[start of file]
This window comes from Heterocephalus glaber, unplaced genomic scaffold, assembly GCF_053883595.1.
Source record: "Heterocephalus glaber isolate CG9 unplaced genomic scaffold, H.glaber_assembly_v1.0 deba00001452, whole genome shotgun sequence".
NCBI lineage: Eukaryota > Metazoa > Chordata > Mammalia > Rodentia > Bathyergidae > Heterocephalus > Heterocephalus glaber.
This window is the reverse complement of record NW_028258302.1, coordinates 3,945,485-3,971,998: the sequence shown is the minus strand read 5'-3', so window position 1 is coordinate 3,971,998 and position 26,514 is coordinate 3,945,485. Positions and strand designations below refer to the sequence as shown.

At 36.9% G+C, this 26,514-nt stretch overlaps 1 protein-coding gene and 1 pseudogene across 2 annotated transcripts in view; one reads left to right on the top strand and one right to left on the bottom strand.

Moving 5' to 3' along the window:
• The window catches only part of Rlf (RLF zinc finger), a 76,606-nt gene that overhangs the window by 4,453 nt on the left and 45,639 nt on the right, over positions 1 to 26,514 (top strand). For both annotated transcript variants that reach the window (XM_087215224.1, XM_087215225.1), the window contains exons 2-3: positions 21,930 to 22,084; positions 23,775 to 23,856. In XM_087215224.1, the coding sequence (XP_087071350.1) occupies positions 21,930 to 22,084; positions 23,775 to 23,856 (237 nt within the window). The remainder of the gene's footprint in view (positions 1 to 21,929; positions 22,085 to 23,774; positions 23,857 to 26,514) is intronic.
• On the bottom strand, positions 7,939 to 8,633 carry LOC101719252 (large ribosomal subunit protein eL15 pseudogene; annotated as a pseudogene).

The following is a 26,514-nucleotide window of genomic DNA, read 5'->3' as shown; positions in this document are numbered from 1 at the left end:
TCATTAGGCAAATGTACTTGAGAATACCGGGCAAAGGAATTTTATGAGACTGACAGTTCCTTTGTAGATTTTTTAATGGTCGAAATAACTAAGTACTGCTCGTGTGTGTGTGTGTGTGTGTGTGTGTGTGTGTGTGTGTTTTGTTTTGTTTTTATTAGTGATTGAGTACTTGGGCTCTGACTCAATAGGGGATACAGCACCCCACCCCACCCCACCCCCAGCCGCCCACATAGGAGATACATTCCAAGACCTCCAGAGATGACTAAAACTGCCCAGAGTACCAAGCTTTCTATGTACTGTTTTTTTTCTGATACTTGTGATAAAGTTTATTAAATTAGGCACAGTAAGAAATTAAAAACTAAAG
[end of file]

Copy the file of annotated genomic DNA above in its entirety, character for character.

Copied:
This window comes from Heterocephalus glaber, unplaced genomic scaffold, assembly GCF_053883595.1.
Source record: "Heterocephalus glaber isolate CG9 unplaced genomic scaffold, H.glaber_assembly_v1.0 deba00001452, whole genome shotgun sequence".
NCBI lineage: Eukaryota > Metazoa > Chordata > Mammalia > Rodentia > Bathyergidae > Heterocephalus > Heterocephalus glaber.
This window is the reverse complement of record NW_028258302.1, coordinates 3,945,485-3,971,998: the sequence shown is the minus strand read 5'-3', so window position 1 is coordinate 3,971,998 and position 26,514 is coordinate 3,945,485. Positions and strand designations below refer to the sequence as shown.

At 36.9% G+C, this 26,514-nt stretch overlaps 1 protein-coding gene and 1 pseudogene across 2 annotated transcripts in view; one reads left to right on the top strand and one right to left on the bottom strand.

Moving 5' to 3' along the window:
• The window catches only part of Rlf (RLF zinc finger), a 76,606-nt gene that overhangs the window by 4,453 nt on the left and 45,639 nt on the right, over positions 1 to 26,514 (top strand). For both annotated transcript variants that reach the window (XM_087215224.1, XM_087215225.1), the window contains exons 2-3: positions 21,930 to 22,084; positions 23,775 to 23,856. In XM_087215224.1, the coding sequence (XP_087071350.1) occupies positions 21,930 to 22,084; positions 23,775 to 23,856 (237 nt within the window). The remainder of the gene's footprint in view (positions 1 to 21,929; positions 22,085 to 23,774; positions 23,857 to 26,514) is intronic.
• On the bottom strand, positions 7,939 to 8,633 carry LOC101719252 (large ribosomal subunit protein eL15 pseudogene; annotated as a pseudogene).

The following is a 26,514-nucleotide window of genomic DNA, read 5'->3' as shown; positions in this document are numbered from 1 at the left end:
TCATTAGGCAAATGTACTTGAGAATACCGGGCAAAGGAATTTTATGAGACTGACAGTTCCTTTGTAGATTTTTTAATGGTCGAAATAACTAAGTACTGCTCGTGTGTGTGTGTGTGTGTGTGTGTGTGTGTGTGTGTGTTTTGTTTTGTTTTTATTAGTGATTGAGTACTTGGGCTCTGACTCAATAGGGGATACAGCACCCCACCCCACCCCACCCCCAGCCGCCCACATAGGAGATACATTCCAAGACCTCCAGAGATGACTAAAACTGCCCAGAGTACCAAGCTTTCTATGTACTGTTTTTTTTCTGATACTTGTGATAAAGTTTATTAAATTAGGCACAGTAAGAAATTAAAAACTAAAG